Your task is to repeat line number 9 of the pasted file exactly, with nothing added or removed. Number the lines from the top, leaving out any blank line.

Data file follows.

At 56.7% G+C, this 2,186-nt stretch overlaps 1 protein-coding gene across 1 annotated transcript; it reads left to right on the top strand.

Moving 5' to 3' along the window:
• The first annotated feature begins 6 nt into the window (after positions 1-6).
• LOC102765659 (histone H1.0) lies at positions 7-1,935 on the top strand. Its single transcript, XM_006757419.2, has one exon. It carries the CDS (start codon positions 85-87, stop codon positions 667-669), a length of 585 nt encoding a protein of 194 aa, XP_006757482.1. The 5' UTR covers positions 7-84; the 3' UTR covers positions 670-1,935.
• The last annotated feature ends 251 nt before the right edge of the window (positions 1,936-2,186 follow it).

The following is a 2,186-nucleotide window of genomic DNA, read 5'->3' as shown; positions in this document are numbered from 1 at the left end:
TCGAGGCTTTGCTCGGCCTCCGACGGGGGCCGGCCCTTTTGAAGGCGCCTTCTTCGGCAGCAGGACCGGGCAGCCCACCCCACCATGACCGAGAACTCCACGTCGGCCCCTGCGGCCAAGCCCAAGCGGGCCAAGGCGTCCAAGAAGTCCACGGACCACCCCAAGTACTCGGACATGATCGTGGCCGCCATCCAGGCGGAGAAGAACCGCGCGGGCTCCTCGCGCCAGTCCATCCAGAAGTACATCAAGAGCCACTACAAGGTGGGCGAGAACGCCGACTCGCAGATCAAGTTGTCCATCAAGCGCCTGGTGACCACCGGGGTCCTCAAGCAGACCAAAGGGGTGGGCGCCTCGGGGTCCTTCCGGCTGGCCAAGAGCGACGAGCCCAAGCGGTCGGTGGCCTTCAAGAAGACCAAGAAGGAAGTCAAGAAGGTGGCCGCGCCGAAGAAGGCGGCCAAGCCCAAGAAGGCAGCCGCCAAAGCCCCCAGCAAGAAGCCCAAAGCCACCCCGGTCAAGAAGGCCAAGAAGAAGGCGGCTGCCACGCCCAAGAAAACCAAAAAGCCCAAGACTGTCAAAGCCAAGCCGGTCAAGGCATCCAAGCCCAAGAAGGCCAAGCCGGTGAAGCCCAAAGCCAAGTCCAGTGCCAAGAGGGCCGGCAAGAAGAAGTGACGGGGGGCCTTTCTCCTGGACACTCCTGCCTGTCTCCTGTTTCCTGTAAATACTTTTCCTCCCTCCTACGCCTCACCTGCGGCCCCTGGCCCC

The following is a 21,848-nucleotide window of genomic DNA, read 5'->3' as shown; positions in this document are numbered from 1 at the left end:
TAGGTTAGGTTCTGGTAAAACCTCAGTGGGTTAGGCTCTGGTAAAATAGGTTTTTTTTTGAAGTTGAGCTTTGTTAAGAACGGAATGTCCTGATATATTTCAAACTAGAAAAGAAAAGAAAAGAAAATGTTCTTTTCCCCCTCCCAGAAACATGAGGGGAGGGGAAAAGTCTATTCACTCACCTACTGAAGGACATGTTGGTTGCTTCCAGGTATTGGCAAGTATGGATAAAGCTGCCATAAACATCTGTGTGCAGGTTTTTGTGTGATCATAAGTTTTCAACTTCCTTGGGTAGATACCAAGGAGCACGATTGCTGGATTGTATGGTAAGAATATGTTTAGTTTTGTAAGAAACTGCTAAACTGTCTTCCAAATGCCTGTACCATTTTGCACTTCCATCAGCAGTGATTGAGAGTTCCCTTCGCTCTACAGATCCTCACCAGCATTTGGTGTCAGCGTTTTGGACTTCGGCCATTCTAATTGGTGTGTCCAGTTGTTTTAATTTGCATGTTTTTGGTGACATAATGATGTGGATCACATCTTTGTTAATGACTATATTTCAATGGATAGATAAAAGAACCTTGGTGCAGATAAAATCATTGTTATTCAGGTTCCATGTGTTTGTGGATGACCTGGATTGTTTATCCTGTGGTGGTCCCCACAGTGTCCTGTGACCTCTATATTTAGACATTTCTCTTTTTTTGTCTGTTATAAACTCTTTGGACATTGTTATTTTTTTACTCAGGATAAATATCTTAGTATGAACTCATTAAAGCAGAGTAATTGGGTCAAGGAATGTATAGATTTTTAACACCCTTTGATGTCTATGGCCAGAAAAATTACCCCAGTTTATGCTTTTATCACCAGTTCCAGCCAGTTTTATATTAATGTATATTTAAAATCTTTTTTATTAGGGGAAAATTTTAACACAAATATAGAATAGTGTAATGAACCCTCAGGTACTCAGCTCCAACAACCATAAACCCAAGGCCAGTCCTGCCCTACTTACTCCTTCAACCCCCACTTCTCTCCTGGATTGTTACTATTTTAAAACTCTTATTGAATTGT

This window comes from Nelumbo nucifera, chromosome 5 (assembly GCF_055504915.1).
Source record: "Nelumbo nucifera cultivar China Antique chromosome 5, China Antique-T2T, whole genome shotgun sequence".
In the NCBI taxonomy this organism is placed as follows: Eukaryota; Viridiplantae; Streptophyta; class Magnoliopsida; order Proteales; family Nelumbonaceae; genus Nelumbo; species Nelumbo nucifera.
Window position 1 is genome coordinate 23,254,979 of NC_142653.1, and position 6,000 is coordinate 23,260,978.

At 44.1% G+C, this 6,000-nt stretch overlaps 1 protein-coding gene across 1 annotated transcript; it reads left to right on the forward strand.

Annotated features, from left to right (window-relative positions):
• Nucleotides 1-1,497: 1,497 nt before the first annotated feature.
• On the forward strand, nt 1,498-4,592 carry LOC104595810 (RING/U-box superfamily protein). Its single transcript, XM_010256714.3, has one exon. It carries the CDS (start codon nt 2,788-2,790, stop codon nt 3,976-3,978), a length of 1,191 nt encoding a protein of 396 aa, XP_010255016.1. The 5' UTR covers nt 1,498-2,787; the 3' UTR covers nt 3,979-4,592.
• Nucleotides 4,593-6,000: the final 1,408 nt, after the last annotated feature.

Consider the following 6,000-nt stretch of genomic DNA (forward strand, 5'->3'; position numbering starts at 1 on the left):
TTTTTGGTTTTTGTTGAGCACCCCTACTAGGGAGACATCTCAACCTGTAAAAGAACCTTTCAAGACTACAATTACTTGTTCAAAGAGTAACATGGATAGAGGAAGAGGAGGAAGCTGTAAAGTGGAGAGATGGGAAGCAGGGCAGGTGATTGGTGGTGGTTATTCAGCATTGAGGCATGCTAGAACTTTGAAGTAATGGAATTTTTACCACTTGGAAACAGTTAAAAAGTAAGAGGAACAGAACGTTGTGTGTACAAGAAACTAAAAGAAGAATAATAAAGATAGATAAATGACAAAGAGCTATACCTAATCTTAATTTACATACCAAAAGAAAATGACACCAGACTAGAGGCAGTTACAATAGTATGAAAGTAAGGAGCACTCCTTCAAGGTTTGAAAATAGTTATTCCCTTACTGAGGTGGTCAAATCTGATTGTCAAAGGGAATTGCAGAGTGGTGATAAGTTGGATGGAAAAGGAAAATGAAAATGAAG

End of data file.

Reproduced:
TAGGTTAGGTTCTGGTAAAACCTCAGTGGGTTAGGCTCTGGTAAAATAGGTTTTTTTTTGAAGTTGAGCTTTGTTAAGAACGGAATGTCCTGATATATTTCAAACTAGAAAAGAAAAGAAAAGAAAATGTTCTTTTCCCCCTCCCAGAAACATGAGGGGAGGGGAAAAGTCTATTCACTCACCTACTGAAGGACATGTTGGTTGCTTCCAGGTATTGGCAAGTATGGATAAAGCTGCCATAAACATCTGTGTGCAGGTTTTTGTGTGATCATAAGTTTTCAACTTCCTTGGGTAGATACCAAGGAGCACGATTGCTGGATTGTATGGTAAGAATATGTTTAGTTTTGTAAGAAACTGCTAAACTGTCTTCCAAATGCCTGTACCATTTTGCACTTCCATCAGCAGTGATTGAGAGTTCCCTTCGCTCTACAGATCCTCACCAGCATTTGGTGTCAGCGTTTTGGACTTCGGCCATTCTAATTGGTGTGTCCAGTTGTTTTAATTTGCATGTTTTTGGTGACATAATGATGTGGATCACATCTTTGTTAATGACTATATTTCAATGGATAGATAAAAGAACCTTGGTGCAGATAAAATCATTGTTATTCAGGTTCCATGTGTTTGTGGATGACCTGGATTGTTTATCCTGTGGTGGTCCCCACAGTGTCCTGTGACCTCTATATTTAGACATTTCTCTTTTTTTGTCTGTTATAAACTCTTTGGACATTGTTATTTTTTTACTCAGGATAAATATCTTAGTATGAACTCATTAAAGCAGAGTAATTGGGTCAAGGAATGTATAGATTTTTAACACCCTTTGATGTCTATGGCCAGAAAAATTACCCCAGTTTATGCTTTTATCACCAGTTCCAGCCAGTTTTATATTAATGTATATTTAAAATCTTTTTTATTAGGGGAAAATTTTAACACAAATATAGAATAGTGTAATGAACCCTCAGGTACTCAGCTCCAACAACCATAAACCCAAGGCCAGTCCTGCCCTACTTACTCCTTCAACCCCCACTTCTCTCCTGGATTGTTACTATTTTAAAACTCTTATTGAATTGT